Gerrit Grijns was professor of Animal Physiology at Wageningen from 1921 until he retired (at the age of 70) in 1935. In the academic year 1929-30 he was also rector magnificus for a year, but what gives Gerrit Grijns an important place in the annals of science is his contribution to the discovery of vitamins. He was co-discoverer of vitamin B1 (thiamine) as the successor to the later Nobel Prize winner Christiaan Eijkman. The Human and Animal Physiology chair group still does research on vitamins and energy metabolism to this day.
The name Gerrit Grijns is now honored with a new collaborative venture between the Agrotechnology & Food Sciences Group and the Animal Sciences Group. In this new institute – Gerrit Grijns initiative - chair groups from both departments are going to work together on healthier diets, better food products and functional health.
Grijns was appointed in 1896 to take over the research in the Medical Laboratory in Batavia. This was a homecoming of sorts: after graduating in medicine at Utrecht, he had already been assistant in the Dutch East Indies from 1892 to 1894. In his new post, Grijns spent three years conducting a series on nutrition tests on chickens, with the aim of identifying a mystery substance in wholegrain rice.
He eventually concluded that there was an as yet unidentified substance in wholegrain rice which the nervous system needed for its metabolism. According to Grijns, polyneuritis was not caused by something in the rice – whether a toxin, a bacterium or anything else – but precisely by something that was lacking. In this case: a protective substance that was removed with the outer husk of the rice. Grijns came up with the great term ‘partial hunger’, thereby discovering the diseases of deficiency.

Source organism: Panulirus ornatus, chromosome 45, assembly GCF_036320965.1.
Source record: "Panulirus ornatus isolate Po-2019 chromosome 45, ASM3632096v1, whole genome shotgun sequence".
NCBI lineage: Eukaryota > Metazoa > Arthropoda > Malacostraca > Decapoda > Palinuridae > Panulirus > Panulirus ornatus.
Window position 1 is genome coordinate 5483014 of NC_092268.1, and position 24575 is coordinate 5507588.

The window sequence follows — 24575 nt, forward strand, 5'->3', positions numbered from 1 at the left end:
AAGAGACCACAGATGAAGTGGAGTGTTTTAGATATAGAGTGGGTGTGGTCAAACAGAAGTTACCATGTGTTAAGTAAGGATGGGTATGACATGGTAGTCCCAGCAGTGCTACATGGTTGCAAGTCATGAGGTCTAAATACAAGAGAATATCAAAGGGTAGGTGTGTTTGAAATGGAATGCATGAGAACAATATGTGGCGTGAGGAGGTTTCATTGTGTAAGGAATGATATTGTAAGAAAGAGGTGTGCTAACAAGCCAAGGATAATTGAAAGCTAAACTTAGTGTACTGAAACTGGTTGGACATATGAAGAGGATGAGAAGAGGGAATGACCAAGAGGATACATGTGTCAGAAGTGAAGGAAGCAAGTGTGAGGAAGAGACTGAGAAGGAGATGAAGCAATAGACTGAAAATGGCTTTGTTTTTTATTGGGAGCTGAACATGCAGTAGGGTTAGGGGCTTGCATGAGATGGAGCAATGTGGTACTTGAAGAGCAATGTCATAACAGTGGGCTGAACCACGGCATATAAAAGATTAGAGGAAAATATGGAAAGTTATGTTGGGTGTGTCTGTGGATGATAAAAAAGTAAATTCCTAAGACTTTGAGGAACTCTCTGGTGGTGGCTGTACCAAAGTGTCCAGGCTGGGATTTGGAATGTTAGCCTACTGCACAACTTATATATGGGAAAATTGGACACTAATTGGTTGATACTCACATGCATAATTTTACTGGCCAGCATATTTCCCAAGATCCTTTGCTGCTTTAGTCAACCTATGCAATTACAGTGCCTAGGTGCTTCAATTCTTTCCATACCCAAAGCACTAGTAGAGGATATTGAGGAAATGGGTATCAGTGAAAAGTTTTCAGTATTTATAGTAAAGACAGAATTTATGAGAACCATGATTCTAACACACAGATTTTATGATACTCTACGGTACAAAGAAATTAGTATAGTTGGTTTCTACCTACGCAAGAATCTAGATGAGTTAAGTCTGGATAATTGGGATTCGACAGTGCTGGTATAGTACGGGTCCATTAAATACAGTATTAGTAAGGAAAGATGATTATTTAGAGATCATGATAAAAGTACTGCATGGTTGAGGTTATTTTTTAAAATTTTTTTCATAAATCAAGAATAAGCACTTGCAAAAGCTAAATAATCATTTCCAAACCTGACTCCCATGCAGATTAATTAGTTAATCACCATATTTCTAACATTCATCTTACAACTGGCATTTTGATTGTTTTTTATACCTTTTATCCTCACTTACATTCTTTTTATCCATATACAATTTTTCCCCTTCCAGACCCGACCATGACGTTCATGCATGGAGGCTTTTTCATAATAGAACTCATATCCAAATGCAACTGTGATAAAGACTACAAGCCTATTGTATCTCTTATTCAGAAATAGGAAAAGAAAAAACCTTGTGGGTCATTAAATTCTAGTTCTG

Grijns returned to the Netherlands in 1917, and spent some time working with his former teacher Eijkman, by now professor of Health at Utrecht. Grijns’s protective substance, which we now call vitamin B1 or thiamine, was eventually isolated in its pure form by the Dutch tropical medicine specialists Barend Jansen and Willem Donath. The term vitamin was already in full use by then.
Four years after his return to the Netherlands, in 1921, Grijns was appointed professor of Animal Physiology at Wageningen. Here he concentrated on research on the relation between diet and fertility and milk yield in cows. Vitamins reared their heads here too: he discovered, for example, the importance of vitamin E for reproduction. Six PhD theses were written under his supervision.
Father of Nutrition Science
In 1926 and 1927, Grijns was nominated for the Nobel Prize in Medicine.
Five years after his departure from Wageningen, Grijns received the Swammerdam Medal. This prestigious distinction is awarded every ten years by the Society for the Promotion of the Natural, Medical and Health Sciences, which is linked to the University of Amsterdam. Grijns’s forerunners include big names such as the German zoologists Ernst Haeckel and Max Weber, the Dutch biologist Hugo de Vries and the German embryologist and Nobel Prize winner (1935) Hans Spemann. The inscription on the medal calls Grijns the ‘founder and father of the current science of foodstuffs’.